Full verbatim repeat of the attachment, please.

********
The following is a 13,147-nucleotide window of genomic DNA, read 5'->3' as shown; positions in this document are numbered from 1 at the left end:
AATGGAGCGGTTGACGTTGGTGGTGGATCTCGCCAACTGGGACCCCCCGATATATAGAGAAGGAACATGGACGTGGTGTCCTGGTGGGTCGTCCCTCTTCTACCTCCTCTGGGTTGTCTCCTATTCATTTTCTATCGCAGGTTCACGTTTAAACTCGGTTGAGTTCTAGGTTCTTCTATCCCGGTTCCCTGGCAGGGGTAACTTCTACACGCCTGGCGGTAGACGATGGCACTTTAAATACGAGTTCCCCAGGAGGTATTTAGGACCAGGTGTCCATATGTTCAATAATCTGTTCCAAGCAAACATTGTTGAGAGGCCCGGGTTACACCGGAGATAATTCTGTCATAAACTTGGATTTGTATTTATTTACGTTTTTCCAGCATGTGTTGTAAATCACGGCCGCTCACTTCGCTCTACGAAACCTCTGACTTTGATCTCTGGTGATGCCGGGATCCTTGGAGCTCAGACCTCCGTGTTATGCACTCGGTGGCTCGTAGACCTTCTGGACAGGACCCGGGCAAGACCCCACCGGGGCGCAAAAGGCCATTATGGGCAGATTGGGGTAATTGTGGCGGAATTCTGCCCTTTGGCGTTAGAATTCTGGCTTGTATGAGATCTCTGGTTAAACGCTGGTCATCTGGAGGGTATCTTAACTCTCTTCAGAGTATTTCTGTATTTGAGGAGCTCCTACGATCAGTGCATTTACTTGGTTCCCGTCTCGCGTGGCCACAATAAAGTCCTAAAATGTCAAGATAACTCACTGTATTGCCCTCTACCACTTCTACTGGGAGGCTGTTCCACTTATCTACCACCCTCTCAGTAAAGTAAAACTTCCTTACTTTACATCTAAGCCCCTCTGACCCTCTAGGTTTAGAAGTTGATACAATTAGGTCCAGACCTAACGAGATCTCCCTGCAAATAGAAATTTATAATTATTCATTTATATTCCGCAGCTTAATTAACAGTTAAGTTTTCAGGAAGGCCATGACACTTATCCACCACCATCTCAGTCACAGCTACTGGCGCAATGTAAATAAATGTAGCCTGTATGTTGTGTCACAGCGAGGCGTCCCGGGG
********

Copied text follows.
The following is a 13,147-nucleotide window of genomic DNA, read 5'->3' as shown; positions in this document are numbered from 1 at the left end:
AATGGAGCGGTTGACGTTGGTGGTGGATCTCGCCAACTGGGACCCCCCGATATATAGAGAAGGAACATGGACGTGGTGTCCTGGTGGGTCGTCCCTCTTCTACCTCCTCTGGGTTGTCTCCTATTCATTTTCTATCGCAGGTTCACGTTTAAACTCGGTTGAGTTCTAGGTTCTTCTATCCCGGTTCCCTGGCAGGGGTAACTTCTACACGCCTGGCGGTAGACGATGGCACTTTAAATACGAGTTCCCCAGGAGGTATTTAGGACCAGGTGTCCATATGTTCAATAATCTGTTCCAAGCAAACATTGTTGAGAGGCCCGGGTTACACCGGAGATAATTCTGTCATAAACTTGGATTTGTATTTATTTACGTTTTTCCAGCATGTGTTGTAAATCACGGCCGCTCACTTCGCTCTACGAAACCTCTGACTTTGATCTCTGGTGATGCCGGGATCCTTGGAGCTCAGACCTCCGTGTTATGCACTCGGTGGCTCGTAGACCTTCTGGACAGGACCCGGGCAAGACCCCACCGGGGCGCAAAAGGCCATTATGGGCAGATTGGGGTAATTGTGGCGGAATTCTGCCCTTTGGCGTTAGAATTCTGGCTTGTATGAGATCTCTGGTTAAACGCTGGTCATCTGGAGGGTATCTTAACTCTCTTCAGAGTATTTCTGTATTTGAGGAGCTCCTACGATCAGTGCATTTACTTGGTTCCCGTCTCGCGTGGCCACAATAAAGTCCTAAAATGTCAAGATAACTCACTGTATTGCCCTCTACCACTTCTACTGGGAGGCTGTTCCACTTATCTACCACCCTCTCAGTAAAGTAAAACTTCCTTACTTTACATCTAAGCCCCTCTGACCCTCTAGGTTTAGAAGTTGATACAATTAGGTCCAGACCTAACGAGATCTCCCTGCAAATAGAAATTTATAATTATTCATTTATATTCCGCAGCTTAATTAACAGTTAAGTTTTCAGGAAGGCCATGACACTTATCCACCACCATCTCAGTCACAGCTACTGGCGCAATGTAAATAAATGTAGCCTGTATGTTGTGTCACAGCGAGGCGTCCCGGGG